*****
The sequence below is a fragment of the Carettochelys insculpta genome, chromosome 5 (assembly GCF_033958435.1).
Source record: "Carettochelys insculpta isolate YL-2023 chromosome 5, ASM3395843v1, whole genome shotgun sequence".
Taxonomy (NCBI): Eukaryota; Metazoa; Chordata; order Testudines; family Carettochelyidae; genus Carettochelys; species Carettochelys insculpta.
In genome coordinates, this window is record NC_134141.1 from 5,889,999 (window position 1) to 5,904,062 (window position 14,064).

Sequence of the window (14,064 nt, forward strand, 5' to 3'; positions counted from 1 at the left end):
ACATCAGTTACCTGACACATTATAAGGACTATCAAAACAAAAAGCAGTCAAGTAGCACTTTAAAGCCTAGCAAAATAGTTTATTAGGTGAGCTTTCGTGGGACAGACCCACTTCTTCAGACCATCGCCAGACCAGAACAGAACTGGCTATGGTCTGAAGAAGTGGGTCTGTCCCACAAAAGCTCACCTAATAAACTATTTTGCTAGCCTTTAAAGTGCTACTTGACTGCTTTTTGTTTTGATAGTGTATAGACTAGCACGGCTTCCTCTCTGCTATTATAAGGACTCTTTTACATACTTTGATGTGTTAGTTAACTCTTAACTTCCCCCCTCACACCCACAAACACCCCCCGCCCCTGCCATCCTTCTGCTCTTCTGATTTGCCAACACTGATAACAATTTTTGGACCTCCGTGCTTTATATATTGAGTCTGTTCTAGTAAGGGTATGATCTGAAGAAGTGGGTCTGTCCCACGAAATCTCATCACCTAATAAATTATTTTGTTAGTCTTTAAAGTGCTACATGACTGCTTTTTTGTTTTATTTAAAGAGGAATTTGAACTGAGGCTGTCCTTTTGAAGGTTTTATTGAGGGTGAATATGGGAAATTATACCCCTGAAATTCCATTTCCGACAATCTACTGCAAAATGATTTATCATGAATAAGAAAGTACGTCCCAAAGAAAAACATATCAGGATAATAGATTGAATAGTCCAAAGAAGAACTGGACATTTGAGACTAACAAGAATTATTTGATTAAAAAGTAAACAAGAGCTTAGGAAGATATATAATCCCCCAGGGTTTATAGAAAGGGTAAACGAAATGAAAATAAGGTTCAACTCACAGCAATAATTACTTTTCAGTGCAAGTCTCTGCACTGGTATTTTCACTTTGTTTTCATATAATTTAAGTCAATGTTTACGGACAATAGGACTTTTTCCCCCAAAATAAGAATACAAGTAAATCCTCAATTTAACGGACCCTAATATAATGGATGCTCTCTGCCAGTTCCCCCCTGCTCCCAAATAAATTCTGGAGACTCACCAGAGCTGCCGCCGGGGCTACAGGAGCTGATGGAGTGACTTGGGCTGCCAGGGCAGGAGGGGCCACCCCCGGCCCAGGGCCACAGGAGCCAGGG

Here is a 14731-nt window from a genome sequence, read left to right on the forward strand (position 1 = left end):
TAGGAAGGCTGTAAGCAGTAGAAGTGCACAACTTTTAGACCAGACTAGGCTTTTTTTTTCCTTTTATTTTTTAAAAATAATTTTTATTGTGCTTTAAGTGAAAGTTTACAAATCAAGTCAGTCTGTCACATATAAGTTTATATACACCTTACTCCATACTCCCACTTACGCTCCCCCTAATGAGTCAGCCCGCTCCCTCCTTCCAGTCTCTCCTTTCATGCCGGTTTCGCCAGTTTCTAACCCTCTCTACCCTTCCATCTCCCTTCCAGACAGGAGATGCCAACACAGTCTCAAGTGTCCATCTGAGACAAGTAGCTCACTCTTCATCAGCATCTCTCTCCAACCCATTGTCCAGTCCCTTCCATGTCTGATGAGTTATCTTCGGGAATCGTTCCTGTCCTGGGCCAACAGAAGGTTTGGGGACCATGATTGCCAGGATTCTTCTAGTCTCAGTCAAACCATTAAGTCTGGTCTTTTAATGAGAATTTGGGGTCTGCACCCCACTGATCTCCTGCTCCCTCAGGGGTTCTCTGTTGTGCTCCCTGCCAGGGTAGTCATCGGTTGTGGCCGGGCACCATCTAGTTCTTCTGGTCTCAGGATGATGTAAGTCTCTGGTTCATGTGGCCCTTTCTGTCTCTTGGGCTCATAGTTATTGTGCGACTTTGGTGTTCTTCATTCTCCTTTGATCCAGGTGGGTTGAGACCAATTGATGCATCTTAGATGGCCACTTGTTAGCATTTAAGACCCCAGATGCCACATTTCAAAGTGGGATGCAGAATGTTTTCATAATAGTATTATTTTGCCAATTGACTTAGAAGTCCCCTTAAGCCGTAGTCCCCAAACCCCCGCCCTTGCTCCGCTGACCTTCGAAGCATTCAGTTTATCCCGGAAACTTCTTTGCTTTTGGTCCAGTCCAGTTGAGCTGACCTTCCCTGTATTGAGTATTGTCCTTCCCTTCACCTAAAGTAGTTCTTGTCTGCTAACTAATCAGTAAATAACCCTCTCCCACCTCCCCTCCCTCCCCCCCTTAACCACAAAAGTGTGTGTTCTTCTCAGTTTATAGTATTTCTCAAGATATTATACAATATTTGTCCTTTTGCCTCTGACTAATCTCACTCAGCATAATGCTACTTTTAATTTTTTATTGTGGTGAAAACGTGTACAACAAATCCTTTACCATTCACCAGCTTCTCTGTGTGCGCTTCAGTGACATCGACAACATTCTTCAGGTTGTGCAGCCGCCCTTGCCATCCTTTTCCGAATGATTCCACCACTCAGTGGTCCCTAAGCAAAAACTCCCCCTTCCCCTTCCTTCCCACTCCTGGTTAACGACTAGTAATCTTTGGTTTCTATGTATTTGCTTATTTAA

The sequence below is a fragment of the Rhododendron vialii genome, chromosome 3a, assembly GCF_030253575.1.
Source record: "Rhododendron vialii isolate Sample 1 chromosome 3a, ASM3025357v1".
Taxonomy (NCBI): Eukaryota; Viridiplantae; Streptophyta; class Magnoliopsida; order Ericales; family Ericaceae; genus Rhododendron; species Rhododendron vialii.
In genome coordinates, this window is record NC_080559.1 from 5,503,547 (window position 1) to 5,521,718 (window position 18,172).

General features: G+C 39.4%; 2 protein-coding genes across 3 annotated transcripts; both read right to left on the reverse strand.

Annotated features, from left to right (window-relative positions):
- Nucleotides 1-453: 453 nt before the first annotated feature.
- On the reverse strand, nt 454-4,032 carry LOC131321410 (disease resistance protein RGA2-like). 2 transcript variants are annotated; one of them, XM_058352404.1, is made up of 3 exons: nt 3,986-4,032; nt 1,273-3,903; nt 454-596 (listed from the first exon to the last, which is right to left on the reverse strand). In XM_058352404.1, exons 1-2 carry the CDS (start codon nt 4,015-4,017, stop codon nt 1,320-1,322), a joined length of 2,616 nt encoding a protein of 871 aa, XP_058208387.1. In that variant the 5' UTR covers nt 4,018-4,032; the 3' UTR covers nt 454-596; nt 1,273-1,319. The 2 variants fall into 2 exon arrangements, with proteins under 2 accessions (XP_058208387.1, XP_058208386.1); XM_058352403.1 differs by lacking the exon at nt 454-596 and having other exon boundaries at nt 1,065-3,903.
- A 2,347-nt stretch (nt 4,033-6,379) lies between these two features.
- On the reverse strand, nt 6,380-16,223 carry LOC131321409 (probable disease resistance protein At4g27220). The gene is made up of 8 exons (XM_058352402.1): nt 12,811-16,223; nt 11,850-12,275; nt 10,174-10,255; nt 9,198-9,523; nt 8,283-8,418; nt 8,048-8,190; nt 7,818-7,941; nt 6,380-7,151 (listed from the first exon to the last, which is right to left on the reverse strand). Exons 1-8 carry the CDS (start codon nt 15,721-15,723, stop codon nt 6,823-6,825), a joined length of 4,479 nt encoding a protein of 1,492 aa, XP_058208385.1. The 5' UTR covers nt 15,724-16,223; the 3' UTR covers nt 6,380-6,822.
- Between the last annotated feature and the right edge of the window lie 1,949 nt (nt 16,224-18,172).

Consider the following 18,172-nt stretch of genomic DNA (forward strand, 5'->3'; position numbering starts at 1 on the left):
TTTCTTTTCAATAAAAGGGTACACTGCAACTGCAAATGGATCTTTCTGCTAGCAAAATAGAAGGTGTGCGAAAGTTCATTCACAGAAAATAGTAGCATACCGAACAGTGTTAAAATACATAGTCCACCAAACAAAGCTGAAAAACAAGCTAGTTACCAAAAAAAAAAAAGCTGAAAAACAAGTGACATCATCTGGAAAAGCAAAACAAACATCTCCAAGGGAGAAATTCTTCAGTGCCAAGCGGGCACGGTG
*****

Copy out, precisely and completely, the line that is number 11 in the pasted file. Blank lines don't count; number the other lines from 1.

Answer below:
Taxonomy (NCBI): Eukaryota; Viridiplantae; Streptophyta; class Magnoliopsida; order Ericales; family Ericaceae; genus Rhododendron; species Rhododendron vialii.